I drive west along the seventh line. On the edge of our little village, what was once farmland has become The Club at Bond Head, a very ritzy golf club. It is evening and an artificial lake reflects the colours of the sunset like a jewel in the dusk.
I never tire of this drive; this feast for the eyes between our home and church.This evening the sun vacates the sky in fine style, leaving showy swirls and feathers of cloud tinged in palest pink and peach over fields just emerged from winter.
I glance to my right, at a farm nestled deep among the fields at the end of a very long laneway: Inez's farm.
I think of her kitchen empty, and piano untouched. On the seat beside me lie a salad and loaves (including the ever abundant Amish Friendship Bread) that I am taking to the church for her funeral lunch tomorrow.
When our church first began, many of the people from surrounding farms were its first members. Now the demographics have changed and we have a more diverse congregation with many young families that commute to the city, but Inez was a faithful constant, tying past to present.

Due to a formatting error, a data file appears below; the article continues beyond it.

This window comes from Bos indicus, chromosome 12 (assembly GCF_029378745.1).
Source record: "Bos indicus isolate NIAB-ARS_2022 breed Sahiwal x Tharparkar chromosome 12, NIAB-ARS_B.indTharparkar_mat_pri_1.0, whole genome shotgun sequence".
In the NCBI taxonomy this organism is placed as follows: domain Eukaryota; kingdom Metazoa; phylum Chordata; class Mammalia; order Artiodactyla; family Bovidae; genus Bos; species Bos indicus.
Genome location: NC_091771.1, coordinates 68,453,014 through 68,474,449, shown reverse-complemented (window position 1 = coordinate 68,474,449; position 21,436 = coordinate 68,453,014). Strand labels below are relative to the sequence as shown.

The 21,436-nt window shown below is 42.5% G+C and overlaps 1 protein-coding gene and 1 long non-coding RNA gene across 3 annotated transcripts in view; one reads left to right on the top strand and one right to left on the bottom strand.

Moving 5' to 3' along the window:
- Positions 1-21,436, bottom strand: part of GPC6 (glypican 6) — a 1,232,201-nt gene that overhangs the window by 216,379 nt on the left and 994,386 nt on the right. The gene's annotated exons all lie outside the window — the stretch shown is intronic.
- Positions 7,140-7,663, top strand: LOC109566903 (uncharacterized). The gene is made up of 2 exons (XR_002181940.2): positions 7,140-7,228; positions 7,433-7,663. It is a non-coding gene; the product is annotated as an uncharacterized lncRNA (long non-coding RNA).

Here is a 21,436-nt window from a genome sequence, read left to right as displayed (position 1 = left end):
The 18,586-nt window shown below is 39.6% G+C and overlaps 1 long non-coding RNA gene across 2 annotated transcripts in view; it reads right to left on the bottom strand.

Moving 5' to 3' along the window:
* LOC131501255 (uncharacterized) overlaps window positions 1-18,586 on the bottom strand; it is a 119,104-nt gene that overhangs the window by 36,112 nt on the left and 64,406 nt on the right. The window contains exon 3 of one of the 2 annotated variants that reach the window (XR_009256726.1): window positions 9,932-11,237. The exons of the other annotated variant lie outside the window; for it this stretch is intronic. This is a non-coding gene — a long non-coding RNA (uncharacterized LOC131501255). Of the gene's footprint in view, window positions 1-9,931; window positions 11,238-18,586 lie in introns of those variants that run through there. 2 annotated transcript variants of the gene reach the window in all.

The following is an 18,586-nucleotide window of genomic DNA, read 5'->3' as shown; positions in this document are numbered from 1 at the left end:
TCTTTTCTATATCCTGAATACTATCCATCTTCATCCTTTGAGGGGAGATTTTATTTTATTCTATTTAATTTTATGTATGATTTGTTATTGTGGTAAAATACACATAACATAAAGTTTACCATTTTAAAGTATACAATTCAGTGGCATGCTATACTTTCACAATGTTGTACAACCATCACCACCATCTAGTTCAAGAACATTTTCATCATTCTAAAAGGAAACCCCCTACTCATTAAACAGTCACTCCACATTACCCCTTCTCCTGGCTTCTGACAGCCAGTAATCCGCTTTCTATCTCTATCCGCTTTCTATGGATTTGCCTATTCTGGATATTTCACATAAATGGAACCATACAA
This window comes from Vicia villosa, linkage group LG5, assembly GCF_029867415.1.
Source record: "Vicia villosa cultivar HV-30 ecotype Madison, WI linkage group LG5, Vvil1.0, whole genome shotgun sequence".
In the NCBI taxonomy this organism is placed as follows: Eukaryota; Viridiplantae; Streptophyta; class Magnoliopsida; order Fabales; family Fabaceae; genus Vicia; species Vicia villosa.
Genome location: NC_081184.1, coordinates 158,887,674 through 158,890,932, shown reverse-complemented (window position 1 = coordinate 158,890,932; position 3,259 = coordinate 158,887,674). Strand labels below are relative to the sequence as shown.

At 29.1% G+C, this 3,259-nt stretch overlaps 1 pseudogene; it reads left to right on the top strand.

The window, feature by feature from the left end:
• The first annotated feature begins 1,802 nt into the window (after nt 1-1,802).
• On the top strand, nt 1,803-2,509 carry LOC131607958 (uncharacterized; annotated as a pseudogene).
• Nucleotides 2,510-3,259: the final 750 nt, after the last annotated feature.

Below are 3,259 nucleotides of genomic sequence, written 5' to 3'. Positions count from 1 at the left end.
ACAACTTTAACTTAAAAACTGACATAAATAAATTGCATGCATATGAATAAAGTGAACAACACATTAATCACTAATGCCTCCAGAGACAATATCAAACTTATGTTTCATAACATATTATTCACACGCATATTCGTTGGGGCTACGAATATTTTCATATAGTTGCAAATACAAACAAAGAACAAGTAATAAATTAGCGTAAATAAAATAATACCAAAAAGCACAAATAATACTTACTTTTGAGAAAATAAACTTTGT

The newer families probably don't know how long she has been part of the fibre of the church. Tiny and birdlike, with a slight frame, she had deep set blue eyes and a head crowned with white hair always set in the same short, immaculate style.
Before we had the luxury of three pianists, guitarists, drummer and violinist,Inez was our back-up pianist. There were a quite a few times when I stood beside her piano in the farmhouse, as she practiced the songs I had picked out for the worship service the following Sunday. She never found it easy, but she believed she was supposed to share the gift of music God had given her and I was grateful!
Her voice was beautiful. Again, no one in recent years probably knows that, because she has been in frail health, and gave up singing solos many years ago. But tonight, I remember, and see her as she was.
I will miss her familiar presence across the church, in "her pew." Tomorrow the family will gather and say goodbye and as many of us as are able, will honour her memory by being there.